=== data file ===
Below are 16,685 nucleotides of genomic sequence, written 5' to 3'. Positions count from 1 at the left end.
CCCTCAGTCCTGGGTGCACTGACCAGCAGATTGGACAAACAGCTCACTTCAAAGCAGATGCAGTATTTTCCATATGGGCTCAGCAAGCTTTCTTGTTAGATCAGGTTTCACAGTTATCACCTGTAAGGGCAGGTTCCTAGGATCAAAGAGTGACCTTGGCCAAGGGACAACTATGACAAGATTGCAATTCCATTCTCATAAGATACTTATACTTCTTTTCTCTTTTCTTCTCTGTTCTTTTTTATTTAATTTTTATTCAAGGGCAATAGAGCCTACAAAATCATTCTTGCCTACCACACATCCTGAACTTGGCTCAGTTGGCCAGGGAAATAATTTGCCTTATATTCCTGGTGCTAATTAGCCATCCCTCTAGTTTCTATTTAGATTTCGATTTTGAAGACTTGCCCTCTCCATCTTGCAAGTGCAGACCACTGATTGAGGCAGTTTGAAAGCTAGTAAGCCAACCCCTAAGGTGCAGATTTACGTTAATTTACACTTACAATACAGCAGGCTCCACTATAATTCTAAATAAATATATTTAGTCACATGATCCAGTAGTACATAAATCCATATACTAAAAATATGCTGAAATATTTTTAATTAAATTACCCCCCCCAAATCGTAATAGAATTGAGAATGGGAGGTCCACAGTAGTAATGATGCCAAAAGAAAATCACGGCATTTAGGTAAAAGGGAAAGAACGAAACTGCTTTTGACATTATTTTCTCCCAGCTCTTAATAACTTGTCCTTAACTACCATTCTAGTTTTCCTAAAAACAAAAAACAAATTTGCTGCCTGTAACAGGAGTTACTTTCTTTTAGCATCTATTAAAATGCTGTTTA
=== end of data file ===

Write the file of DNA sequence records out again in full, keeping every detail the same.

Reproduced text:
Below are 16,685 nucleotides of genomic sequence, written 5' to 3'. Positions count from 1 at the left end.
CCCTCAGTCCTGGGTGCACTGACCAGCAGATTGGACAAACAGCTCACTTCAAAGCAGATGCAGTATTTTCCATATGGGCTCAGCAAGCTTTCTTGTTAGATCAGGTTTCACAGTTATCACCTGTAAGGGCAGGTTCCTAGGATCAAAGAGTGACCTTGGCCAAGGGACAACTATGACAAGATTGCAATTCCATTCTCATAAGATACTTATACTTCTTTTCTCTTTTCTTCTCTGTTCTTTTTTATTTAATTTTTATTCAAGGGCAATAGAGCCTACAAAATCATTCTTGCCTACCACACATCCTGAACTTGGCTCAGTTGGCCAGGGAAATAATTTGCCTTATATTCCTGGTGCTAATTAGCCATCCCTCTAGTTTCTATTTAGATTTCGATTTTGAAGACTTGCCCTCTCCATCTTGCAAGTGCAGACCACTGATTGAGGCAGTTTGAAAGCTAGTAAGCCAACCCCTAAGGTGCAGATTTACGTTAATTTACACTTACAATACAGCAGGCTCCACTATAATTCTAAATAAATATATTTAGTCACATGATCCAGTAGTACATAAATCCATATACTAAAAATATGCTGAAATATTTTTAATTAAATTACCCCCCCCAAATCGTAATAGAATTGAGAATGGGAGGTCCACAGTAGTAATGATGCCAAAAGAAAATCACGGCATTTAGGTAAAAGGGAAAGAACGAAACTGCTTTTGACATTATTTTCTCCCAGCTCTTAATAACTTGTCCTTAACTACCATTCTAGTTTTCCTAAAAACAAAAAACAAATTTGCTGCCTGTAACAGGAGTTACTTTCTTTTAGCATCTATTAAAATGCTGTTTA